Potassium Chlorate from household products

To the upper right we have very pure potassium chlorate, so much so that it bursts into flames when mixed with sugar and catalyzed with some sulfuric acid. [Mr. Home Scientist] produced the KClO3 using household chemicals and some rudimentary equipment sourced on eBay.

The experiment started off with concentrated bleach containing 8.25% sodium hypochlorite. He needed sodium chlorate so a hot plate was used to boil the bleach until crystals started to form. A more efficient way to achieve this reaction would be using electrolysis (check out the HHO generator we saw recently for a homemade rig). The next step is to add potassium chloride, which is sourced from the grocery store as a sodium-free salt alternative. After mixing with the filtered remains of the bleach reaction the two are combined. There is no precipitate from this — an indication that not everything is as it should be. But an overnight stay in the refrigerator results in the potassium chlorate crystals seen above.

Fiery testing (seen below) lets him know the experiment worked. From here the product can be used for things like making solid rocket engines.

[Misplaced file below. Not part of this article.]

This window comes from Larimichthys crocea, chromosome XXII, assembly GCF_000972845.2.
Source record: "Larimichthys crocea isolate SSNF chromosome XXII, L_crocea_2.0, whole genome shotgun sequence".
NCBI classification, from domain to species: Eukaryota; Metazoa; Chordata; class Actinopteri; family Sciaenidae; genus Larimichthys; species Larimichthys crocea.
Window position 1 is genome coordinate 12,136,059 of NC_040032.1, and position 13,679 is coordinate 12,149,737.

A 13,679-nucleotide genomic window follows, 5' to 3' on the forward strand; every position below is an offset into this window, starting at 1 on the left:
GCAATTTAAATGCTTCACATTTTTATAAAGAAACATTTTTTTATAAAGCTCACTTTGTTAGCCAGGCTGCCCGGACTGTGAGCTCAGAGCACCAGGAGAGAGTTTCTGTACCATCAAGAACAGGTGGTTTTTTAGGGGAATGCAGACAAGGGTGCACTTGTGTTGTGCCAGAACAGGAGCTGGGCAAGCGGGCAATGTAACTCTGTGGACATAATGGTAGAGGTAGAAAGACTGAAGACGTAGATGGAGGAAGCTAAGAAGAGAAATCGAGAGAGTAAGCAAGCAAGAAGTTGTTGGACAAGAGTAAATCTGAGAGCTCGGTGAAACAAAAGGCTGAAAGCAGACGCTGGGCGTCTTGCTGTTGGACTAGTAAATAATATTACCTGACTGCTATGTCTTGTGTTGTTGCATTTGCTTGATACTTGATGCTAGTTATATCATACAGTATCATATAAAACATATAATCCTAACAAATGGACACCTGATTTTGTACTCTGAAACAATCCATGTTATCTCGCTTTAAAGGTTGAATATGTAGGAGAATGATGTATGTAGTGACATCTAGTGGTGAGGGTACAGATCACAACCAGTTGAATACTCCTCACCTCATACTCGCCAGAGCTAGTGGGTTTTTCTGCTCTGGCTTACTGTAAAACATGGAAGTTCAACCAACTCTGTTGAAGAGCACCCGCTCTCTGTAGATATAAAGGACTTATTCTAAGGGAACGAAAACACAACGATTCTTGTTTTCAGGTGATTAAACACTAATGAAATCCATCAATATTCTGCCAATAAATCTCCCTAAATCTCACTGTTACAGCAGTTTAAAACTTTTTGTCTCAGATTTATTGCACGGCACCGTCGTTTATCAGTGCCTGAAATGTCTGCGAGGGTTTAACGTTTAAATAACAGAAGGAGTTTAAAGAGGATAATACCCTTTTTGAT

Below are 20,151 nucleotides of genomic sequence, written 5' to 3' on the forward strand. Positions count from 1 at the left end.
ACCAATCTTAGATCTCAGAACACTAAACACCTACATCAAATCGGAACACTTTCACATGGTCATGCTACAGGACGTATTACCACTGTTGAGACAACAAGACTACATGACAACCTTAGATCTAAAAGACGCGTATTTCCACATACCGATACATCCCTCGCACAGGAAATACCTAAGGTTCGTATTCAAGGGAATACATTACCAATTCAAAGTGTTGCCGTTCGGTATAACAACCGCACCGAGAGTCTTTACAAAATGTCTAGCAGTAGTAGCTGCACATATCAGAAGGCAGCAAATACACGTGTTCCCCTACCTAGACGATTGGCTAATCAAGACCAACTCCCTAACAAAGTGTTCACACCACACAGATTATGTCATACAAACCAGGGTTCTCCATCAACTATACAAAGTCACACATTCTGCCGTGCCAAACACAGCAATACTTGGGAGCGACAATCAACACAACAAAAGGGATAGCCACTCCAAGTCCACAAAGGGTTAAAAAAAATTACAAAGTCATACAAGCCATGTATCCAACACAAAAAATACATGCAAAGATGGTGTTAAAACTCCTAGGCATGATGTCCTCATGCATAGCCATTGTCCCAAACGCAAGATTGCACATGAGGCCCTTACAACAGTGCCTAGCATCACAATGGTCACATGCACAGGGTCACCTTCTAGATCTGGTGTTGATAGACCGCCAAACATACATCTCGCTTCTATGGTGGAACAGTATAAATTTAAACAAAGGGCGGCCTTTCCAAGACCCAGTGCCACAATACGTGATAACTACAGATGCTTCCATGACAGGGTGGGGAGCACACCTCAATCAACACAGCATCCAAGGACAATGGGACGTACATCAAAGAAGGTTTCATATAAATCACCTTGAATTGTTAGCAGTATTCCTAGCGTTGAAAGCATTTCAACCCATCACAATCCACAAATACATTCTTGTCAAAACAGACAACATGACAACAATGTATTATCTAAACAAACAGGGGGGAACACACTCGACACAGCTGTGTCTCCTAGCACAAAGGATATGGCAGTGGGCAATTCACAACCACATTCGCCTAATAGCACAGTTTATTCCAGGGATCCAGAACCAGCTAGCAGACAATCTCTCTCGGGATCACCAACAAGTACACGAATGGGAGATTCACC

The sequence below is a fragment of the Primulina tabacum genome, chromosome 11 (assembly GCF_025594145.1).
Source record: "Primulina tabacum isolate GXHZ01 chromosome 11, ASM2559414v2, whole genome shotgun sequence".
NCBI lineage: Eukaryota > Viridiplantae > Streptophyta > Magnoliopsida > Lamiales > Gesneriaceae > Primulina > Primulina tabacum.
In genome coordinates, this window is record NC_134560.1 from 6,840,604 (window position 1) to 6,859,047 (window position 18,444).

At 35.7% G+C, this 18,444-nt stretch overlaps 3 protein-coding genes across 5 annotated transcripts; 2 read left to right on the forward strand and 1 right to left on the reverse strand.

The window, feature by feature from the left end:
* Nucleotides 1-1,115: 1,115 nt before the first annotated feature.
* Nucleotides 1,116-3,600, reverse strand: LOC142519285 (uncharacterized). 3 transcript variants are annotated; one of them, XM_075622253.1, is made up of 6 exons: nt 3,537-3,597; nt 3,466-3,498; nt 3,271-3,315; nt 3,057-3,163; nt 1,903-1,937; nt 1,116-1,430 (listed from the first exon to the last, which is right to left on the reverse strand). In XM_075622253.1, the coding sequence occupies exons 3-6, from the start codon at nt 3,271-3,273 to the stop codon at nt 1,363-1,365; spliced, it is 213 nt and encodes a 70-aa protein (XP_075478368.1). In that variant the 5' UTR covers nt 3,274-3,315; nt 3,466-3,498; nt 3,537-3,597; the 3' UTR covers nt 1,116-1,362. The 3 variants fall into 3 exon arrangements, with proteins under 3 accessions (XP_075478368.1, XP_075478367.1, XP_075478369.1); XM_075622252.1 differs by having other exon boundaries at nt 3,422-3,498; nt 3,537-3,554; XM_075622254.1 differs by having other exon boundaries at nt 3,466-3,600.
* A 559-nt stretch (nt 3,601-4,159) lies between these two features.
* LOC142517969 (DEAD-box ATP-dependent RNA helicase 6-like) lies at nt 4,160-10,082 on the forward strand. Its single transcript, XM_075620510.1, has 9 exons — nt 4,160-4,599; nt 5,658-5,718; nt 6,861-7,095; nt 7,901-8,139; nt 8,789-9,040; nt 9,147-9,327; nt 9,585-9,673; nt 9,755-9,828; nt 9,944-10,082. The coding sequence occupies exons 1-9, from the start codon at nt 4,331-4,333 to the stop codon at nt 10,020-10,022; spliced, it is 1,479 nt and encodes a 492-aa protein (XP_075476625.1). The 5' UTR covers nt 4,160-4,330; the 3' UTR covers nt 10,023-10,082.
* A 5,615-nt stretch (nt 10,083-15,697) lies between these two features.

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Soda bottle skylights

Here’s a way to brighten up enclosed spaces in an environmentally friendly way. The power of the sun is harnessed using a bottle full of water. Quite simply they’re used 2-liter soda bottles. They’ve been filled with water along with two caps worth of bleach to keep microorganisms out. The cap is then covered with a film canister to protect it from the sun. They are installed through holes in the roof, and in full sun they put out the equivalent of a 50 watt incandescent light bulb.

Our first thought is keeping the weather out but that is addressed in the video after the break. With proper weather sealing they do not leak. We might not be installing them in the house just yet, but what a great addition to that dark shed that has no electricity and seems to gobble up yard implements. Perhaps we’ll finally be able to find all of those hand trowels that have gone missing.

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